Ahmadi men sit at a cobbler shop at a market in the town of Rabwah, Pakistan.Reuters

Pakistan's Dawn newspaper reported on Wednesday that the Ahmadiyya voters in the capital Islamabad were 'diverted' to separate polling booths. As Pakistan votes in the general elections 2018, the uneasy limelight is on the plight of this minority community, also known as Ahmadis.

The Ahmadis have been practically deprived of many citizen rights, most importantly the right to vote. They are proscribed form calling themselves Muslim though the community of around five million vouch for their devout Islamic faith and practices.

The alienation of the Ahmadis in Pakistan is also the story of Pakistan's democracy, or the absence of it. The plight of Ahmadis reflects the continuing regression in the quality of Pakistan's democracy and civil society over the last seven decades after independence.

Nothing puts this in stark contrast like the fact that the nation's first foreign minister was from this now reviled, de-franchised and ostracised community. When the first prime minister, Mohammad Ali Jinnah, made Chaudhry Zafrulah Khan the country's first external affairs minister, conditions were far different. That Pakistan doesn't exist anymore.

In today's Pakistan, the descendants of Chaudhry Zafrulah Khan have had to erase Islamic inscriptions even from his tombstone.

Who are Ahmadis?

The Ahmadis in Pakistan belong to an Islamic sect founded by Mirza Ghulam Ahmad. The Ahmadis consider him as a prophet. It's this claim that has made them the biggest official enemy of Islam in Pakistan. The official line in the Islamic Republic is that the Ahmadi faith is a blasphemy. If Ahmadis want to get a passport they have to denounce their faith and go under oath against allegiance to Mirza Ghulam Ahmad.

If they want to vote in elections, they have to either renounce their faith or enrol themselves as "non-Muslim." Most Ahmadis won't denounce their faith and hence they choose to abstain from voting. If Ahmadis actually register as non-Muslims, they are asked to vote in separate booths.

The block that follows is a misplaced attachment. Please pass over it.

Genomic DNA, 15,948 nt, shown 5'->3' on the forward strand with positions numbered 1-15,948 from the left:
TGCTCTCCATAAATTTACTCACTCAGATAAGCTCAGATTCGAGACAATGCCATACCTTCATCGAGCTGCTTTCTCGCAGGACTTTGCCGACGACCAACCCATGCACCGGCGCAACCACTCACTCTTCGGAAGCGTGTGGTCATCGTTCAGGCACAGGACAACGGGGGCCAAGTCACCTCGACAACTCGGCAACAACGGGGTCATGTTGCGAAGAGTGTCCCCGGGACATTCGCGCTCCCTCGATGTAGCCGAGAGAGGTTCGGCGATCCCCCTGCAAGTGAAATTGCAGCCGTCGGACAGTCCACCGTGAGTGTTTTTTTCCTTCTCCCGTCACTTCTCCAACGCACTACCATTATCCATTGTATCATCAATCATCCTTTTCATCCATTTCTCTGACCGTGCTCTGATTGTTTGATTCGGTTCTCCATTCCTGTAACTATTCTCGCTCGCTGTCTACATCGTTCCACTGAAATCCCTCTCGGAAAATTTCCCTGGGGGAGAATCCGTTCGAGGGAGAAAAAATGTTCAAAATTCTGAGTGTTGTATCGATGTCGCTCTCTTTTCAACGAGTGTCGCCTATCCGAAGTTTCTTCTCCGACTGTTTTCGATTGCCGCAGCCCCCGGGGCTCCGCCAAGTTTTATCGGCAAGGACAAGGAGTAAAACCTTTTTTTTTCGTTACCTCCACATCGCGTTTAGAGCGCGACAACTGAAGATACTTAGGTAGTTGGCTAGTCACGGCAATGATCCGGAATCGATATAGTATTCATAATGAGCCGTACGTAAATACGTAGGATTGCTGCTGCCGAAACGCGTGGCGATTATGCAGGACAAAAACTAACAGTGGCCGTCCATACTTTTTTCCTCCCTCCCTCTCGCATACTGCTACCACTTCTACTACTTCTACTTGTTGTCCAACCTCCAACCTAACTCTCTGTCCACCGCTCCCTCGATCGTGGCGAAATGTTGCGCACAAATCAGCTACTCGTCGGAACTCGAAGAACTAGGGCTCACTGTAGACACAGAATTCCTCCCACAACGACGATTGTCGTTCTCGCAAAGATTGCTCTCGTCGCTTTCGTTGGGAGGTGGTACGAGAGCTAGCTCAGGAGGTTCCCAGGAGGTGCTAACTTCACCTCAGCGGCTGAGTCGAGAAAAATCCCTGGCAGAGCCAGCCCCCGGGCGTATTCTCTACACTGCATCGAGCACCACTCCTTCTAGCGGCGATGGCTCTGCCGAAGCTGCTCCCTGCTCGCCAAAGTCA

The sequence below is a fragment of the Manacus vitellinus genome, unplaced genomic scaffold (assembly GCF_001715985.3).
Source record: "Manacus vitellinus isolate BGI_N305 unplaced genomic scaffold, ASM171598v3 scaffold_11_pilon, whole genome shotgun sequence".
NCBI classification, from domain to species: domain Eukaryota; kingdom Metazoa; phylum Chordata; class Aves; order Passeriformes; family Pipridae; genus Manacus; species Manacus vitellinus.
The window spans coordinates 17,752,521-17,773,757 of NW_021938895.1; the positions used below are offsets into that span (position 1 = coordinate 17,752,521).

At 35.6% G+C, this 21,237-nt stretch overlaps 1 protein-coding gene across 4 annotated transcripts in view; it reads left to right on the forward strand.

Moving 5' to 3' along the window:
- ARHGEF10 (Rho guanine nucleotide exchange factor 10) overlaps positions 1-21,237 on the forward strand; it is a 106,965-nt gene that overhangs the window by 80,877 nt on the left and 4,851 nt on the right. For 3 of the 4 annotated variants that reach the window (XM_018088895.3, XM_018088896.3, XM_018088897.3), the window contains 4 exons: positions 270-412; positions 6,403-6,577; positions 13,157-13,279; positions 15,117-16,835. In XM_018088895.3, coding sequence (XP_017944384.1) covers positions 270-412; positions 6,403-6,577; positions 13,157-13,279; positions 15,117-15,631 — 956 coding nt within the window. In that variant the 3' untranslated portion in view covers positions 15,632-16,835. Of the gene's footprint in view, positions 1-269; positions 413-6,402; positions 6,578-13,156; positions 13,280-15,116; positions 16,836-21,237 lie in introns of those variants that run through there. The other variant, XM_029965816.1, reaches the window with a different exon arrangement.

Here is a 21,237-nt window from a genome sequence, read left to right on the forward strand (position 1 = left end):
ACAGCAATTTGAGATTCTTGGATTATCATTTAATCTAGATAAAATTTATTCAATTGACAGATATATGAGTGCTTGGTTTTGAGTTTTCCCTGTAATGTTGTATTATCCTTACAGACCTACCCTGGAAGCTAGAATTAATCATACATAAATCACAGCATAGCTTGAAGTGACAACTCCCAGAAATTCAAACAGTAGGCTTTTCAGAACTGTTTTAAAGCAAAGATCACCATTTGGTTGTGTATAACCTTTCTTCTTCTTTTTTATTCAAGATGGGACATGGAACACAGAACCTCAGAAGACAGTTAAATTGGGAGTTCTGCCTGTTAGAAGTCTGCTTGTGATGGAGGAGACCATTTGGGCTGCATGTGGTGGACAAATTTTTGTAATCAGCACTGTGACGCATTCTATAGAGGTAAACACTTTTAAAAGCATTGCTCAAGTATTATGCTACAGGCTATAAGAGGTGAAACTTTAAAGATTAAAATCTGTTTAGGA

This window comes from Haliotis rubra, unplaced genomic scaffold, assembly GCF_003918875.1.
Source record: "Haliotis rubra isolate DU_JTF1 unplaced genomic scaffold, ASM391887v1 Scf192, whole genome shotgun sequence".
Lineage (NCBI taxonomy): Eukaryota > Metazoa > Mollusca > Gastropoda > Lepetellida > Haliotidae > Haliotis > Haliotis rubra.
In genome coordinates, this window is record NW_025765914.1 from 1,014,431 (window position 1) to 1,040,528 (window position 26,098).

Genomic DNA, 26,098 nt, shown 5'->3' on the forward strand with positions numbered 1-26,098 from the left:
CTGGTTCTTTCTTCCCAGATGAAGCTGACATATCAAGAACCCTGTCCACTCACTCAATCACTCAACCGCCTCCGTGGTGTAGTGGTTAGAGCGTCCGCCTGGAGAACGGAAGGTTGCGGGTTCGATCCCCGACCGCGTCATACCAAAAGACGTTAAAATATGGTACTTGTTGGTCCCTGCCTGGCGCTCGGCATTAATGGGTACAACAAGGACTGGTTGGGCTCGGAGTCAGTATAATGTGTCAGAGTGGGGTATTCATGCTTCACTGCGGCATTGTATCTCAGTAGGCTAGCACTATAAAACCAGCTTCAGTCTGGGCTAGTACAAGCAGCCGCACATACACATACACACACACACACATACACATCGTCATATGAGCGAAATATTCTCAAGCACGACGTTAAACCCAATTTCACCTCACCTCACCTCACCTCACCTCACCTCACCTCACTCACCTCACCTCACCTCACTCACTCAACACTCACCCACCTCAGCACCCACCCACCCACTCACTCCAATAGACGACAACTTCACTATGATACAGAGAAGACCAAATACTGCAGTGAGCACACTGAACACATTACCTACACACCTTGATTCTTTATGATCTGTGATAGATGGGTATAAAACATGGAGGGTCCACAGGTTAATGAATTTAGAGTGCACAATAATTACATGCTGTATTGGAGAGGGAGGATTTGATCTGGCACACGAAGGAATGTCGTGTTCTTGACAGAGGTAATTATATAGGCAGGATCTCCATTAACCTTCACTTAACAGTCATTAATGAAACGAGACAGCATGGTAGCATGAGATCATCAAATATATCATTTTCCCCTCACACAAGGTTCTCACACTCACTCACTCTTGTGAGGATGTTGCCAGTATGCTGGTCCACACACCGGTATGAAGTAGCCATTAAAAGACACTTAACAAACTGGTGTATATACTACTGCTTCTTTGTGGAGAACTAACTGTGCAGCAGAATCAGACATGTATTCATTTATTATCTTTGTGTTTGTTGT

How are Ahmadis discriminated against?

Apart from the lack of civic rights, the denial of basic religious freedom is at the root of the Ahmadi persecution. They can't profess their religion publicly and they are banned from building mosques. The Ahmadis can't even make the call for Muslim prayer.

Their faith bars them from being represented in the lawmaking bodies. The Catch-22 situation of the Ahmadis is most evident in the way they are prevented from performing the Haj. If they have to get a passport they have to denounce their faith and sign a declaration that says: "I consider Mirza Ghulam Ahmad Qadiani to be an imposter nabi and also consider his followers ... to be Non-Muslims."

The other way to get a passport is to apply for it as a non-Muslim. But, the catch here is that if you are a non-Muslim you can't travel to Mecca to perform the Haj.

Salim Ud Din
Salim Ud Din, a spokesman for the Ahmadi community, holds up an advertisement outlining during an interview with Reuters in the town of Rabwah, PakistanReuters

Ahmadi persecution - Timeline

The persecution of the Ahmadis dates back to the anti-Ahmadiyya riots that broke out in 1953. The minority community was on the back foot for the next 20 years but their fortunes worsened again in 1974 when Pakistan amended the constitution to defined the term "Muslim". In the list that was released in the aftermath, Ahmadis were categorised as non-Muslim under Pakistani law.

Deprived of their religious identity, the noose around Ahmadis tightened with each passing year. In 1984, President Zia-ul-Haq amended the penal code that made Ahmadis extremely vulnerable. They could now be sentenced to death at will on blasphemy charges. Every year Ahmadis are charged with blasphemy.

The Zia era law states that the prophethood of Mirza Ghulam Ahmad is something that "defiles the name of Prophet Muhammad" and hence directly blasphemous.

"Ahmadis thus could no longer profess their faith, either orally or in writing. Pakistani police destroyed Ahmadi translations of and commentaries on the Quran. They banned Ahmadi publications, as well as using any Islamic terminology on Ahmadi wedding invitations, offering Ahmadi funeral prayers, or displaying the Kalima – the statement that "there is no god but Allah, Muhammad is Allah's prophet," the principal creed of Muslims – on Ahmadi gravestones," Human Rights Watch says in a report.